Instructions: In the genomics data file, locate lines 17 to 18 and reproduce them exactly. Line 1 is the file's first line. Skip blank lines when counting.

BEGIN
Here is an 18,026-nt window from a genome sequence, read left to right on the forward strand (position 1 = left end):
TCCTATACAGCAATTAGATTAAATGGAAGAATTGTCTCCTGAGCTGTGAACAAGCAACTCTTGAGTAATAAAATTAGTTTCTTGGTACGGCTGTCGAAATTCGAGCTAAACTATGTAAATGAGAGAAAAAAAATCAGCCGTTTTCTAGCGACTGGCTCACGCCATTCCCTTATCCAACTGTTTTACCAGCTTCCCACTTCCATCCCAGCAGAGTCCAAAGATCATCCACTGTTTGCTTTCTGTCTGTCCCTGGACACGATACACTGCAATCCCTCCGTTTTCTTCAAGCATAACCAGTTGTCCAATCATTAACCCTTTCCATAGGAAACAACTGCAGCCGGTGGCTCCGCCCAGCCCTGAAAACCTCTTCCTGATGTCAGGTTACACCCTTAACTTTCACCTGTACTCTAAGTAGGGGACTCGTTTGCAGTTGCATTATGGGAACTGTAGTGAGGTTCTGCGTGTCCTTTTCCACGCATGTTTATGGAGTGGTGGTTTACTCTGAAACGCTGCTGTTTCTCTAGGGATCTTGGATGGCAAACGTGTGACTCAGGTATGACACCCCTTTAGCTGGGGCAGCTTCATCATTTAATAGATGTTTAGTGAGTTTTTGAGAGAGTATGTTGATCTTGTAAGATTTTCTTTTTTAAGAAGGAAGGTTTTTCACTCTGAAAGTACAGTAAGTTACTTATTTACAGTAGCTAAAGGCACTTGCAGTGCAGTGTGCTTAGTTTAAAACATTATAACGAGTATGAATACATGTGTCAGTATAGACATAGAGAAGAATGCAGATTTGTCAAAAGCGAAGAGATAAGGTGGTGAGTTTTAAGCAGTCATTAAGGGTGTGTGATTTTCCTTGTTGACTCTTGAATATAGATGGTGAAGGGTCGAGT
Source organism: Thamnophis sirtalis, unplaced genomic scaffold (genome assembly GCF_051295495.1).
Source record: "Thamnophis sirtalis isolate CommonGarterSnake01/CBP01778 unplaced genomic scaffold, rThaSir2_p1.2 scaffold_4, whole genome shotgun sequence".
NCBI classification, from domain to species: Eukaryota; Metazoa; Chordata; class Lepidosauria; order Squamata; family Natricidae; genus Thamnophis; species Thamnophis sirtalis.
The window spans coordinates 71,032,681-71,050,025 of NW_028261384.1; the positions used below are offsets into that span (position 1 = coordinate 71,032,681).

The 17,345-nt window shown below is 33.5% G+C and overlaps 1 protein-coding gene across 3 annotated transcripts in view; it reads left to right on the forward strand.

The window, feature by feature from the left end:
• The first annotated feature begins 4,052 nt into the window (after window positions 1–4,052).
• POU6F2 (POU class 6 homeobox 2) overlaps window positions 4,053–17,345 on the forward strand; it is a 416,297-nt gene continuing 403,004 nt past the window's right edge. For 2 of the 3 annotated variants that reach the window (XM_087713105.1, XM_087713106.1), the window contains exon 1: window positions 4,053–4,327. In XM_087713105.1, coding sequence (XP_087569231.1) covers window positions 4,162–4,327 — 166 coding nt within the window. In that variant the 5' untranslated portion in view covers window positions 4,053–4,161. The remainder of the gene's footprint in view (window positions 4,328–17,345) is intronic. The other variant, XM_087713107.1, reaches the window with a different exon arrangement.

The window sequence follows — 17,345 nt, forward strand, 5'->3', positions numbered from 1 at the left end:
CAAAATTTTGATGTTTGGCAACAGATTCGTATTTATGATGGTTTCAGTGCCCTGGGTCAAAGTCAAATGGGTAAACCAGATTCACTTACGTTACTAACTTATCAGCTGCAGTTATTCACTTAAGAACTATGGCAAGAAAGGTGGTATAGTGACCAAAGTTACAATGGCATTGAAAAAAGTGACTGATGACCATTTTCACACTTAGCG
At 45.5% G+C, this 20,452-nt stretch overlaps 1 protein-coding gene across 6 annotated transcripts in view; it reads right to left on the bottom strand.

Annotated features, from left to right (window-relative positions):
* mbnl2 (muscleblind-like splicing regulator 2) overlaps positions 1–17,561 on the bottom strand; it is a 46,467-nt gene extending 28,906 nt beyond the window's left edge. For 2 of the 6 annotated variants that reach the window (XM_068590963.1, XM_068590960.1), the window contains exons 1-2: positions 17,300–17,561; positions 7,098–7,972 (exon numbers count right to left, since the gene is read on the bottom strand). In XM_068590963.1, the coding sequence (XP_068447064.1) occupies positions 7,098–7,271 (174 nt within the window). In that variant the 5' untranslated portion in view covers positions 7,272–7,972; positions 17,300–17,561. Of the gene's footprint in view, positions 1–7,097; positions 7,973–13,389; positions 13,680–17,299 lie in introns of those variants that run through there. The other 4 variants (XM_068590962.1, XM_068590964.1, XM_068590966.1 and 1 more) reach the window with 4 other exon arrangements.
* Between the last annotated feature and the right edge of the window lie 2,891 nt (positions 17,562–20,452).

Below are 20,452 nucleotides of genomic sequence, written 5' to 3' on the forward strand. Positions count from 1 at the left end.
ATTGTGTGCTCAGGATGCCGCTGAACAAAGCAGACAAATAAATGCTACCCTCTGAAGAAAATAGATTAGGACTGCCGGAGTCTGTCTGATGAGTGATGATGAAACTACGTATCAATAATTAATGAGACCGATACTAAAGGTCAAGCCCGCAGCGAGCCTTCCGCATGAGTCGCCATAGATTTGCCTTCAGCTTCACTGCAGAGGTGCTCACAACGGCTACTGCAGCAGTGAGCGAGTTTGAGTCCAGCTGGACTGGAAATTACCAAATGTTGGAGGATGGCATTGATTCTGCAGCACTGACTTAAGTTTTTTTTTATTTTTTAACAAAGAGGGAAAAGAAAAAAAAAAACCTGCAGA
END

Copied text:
Below are 20,452 nucleotides of genomic sequence, written 5' to 3' on the forward strand. Positions count from 1 at the left end.
ATTGTGTGCTCAGGATGCCGCTGAACAAAGCAGACAAATAAATGCTACCCTCTGAAGAAAATAGATTAGGACTGCCGGAGTCTGTCTGATGAGTGATGATGAAACTACGTATCAATAATTAATGAGACCGATACTAAAGGTCAAGCCCGCAGCGAGCCTTCCGCATGAGTCGCCATAGATTTGCCTTCAGCTTCACTGCAGAGGTGCTCACAACGGCTACTGCAGCAGTGAGCGAGTTTGAGTCCAGCTGGACTGGAAATTACCAAATGTTGGAGGATGGCATTGATTCTGCAGCACTGACTTAAGTTTTTTTTTATTTTTTAACAAAGAGGGAAAAGAAAAAAAAAAACCTGCAGA